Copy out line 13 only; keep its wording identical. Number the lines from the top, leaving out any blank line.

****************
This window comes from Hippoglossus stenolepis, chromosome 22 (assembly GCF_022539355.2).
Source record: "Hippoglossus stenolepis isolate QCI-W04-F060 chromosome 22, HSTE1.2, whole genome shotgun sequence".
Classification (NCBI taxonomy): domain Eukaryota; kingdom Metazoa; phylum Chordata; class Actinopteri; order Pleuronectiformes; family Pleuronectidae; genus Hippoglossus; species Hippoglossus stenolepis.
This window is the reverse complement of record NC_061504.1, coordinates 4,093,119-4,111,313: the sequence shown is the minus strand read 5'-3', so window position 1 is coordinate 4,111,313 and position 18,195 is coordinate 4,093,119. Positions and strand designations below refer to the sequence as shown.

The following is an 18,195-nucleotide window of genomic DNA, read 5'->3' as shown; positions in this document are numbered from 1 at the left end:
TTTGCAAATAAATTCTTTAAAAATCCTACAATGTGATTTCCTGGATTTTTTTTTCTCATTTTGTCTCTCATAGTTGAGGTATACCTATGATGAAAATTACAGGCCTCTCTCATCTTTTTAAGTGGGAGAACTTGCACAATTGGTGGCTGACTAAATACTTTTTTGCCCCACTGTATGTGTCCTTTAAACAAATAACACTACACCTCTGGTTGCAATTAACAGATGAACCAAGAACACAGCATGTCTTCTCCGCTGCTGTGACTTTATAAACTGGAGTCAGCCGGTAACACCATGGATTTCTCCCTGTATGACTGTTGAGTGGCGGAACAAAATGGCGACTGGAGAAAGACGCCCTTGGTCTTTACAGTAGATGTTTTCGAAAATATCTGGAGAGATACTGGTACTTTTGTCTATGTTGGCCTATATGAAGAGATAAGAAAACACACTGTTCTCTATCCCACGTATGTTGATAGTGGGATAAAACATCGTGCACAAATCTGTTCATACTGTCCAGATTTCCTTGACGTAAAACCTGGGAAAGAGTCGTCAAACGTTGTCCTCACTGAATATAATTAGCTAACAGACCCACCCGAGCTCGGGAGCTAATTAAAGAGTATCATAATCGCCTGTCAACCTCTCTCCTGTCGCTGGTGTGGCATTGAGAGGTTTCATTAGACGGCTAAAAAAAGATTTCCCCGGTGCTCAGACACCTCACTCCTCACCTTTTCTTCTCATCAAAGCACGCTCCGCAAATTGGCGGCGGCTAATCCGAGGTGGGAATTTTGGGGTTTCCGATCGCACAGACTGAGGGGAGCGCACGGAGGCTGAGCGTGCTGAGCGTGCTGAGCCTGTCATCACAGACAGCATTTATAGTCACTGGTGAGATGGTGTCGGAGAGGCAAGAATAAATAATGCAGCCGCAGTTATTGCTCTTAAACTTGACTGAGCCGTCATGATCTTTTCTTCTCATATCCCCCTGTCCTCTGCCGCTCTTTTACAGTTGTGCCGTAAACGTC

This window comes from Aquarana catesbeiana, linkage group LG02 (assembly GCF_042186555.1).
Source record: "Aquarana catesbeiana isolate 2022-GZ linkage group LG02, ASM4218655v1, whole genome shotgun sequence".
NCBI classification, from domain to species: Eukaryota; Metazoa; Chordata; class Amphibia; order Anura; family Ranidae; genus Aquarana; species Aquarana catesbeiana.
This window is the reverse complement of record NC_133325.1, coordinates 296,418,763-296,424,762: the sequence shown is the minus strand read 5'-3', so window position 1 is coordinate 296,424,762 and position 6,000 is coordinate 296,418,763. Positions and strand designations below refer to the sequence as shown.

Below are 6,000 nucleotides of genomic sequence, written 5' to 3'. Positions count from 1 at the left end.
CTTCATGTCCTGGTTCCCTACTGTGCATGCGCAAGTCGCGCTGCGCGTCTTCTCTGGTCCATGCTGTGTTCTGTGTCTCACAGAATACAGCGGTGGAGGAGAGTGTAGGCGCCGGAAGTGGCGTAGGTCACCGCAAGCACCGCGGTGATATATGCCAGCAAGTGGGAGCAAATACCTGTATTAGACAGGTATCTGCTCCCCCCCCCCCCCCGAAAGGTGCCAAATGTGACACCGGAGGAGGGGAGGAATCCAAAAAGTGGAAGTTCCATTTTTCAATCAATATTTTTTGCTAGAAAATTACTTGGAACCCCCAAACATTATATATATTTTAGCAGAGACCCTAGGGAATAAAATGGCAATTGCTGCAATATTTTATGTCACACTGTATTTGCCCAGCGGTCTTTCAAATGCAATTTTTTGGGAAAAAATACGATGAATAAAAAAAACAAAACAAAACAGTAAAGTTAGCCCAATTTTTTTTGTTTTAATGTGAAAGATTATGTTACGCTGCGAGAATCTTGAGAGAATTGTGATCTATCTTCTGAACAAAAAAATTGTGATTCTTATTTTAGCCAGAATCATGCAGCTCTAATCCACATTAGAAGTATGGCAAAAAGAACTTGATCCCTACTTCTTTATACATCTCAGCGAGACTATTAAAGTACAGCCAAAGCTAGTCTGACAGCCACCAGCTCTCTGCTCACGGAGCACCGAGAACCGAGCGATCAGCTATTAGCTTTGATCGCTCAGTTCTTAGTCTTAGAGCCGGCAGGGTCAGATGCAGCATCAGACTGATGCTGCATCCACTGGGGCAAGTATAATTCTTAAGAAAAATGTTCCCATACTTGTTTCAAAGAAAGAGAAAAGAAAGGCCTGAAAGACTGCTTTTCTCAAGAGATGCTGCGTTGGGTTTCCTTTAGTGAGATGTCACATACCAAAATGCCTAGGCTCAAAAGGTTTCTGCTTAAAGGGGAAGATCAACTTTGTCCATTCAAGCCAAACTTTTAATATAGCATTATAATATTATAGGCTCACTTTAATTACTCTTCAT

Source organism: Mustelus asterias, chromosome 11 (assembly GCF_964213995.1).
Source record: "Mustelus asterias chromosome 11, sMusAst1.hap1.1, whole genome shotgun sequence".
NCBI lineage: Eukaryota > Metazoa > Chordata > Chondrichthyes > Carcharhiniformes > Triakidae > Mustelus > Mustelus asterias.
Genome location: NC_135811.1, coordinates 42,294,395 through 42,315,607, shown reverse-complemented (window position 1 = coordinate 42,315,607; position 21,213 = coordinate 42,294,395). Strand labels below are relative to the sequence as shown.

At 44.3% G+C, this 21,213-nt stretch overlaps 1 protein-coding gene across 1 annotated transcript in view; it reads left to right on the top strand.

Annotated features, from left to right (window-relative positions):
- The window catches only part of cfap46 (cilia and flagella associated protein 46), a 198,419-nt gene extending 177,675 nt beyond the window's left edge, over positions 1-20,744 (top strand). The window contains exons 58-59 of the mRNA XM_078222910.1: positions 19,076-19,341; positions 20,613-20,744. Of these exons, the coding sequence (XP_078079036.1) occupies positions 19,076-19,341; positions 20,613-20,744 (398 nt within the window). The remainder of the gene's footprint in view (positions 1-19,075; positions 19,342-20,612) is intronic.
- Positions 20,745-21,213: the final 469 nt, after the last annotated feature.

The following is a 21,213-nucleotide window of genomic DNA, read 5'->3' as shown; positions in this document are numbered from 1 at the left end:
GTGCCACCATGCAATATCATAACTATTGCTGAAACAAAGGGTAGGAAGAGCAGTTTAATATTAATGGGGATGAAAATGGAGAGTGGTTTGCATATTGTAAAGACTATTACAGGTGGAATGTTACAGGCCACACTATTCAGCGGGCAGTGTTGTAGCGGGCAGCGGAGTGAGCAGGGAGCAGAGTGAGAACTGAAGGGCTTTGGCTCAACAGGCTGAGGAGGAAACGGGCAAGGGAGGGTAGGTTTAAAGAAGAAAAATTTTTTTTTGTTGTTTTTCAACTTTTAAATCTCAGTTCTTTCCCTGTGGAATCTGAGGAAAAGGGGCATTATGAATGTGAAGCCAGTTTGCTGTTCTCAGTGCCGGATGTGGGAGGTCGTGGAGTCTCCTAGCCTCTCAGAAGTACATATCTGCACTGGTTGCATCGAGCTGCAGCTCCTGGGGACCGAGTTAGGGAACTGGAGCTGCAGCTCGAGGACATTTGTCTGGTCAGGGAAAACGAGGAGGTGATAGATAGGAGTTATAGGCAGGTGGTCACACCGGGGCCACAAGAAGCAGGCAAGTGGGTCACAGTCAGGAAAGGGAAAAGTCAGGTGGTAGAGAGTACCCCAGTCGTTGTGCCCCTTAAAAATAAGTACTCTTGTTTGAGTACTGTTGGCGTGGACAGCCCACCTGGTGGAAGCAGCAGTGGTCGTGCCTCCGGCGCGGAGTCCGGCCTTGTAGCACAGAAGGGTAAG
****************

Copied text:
Source organism: Mustelus asterias, chromosome 11 (assembly GCF_964213995.1).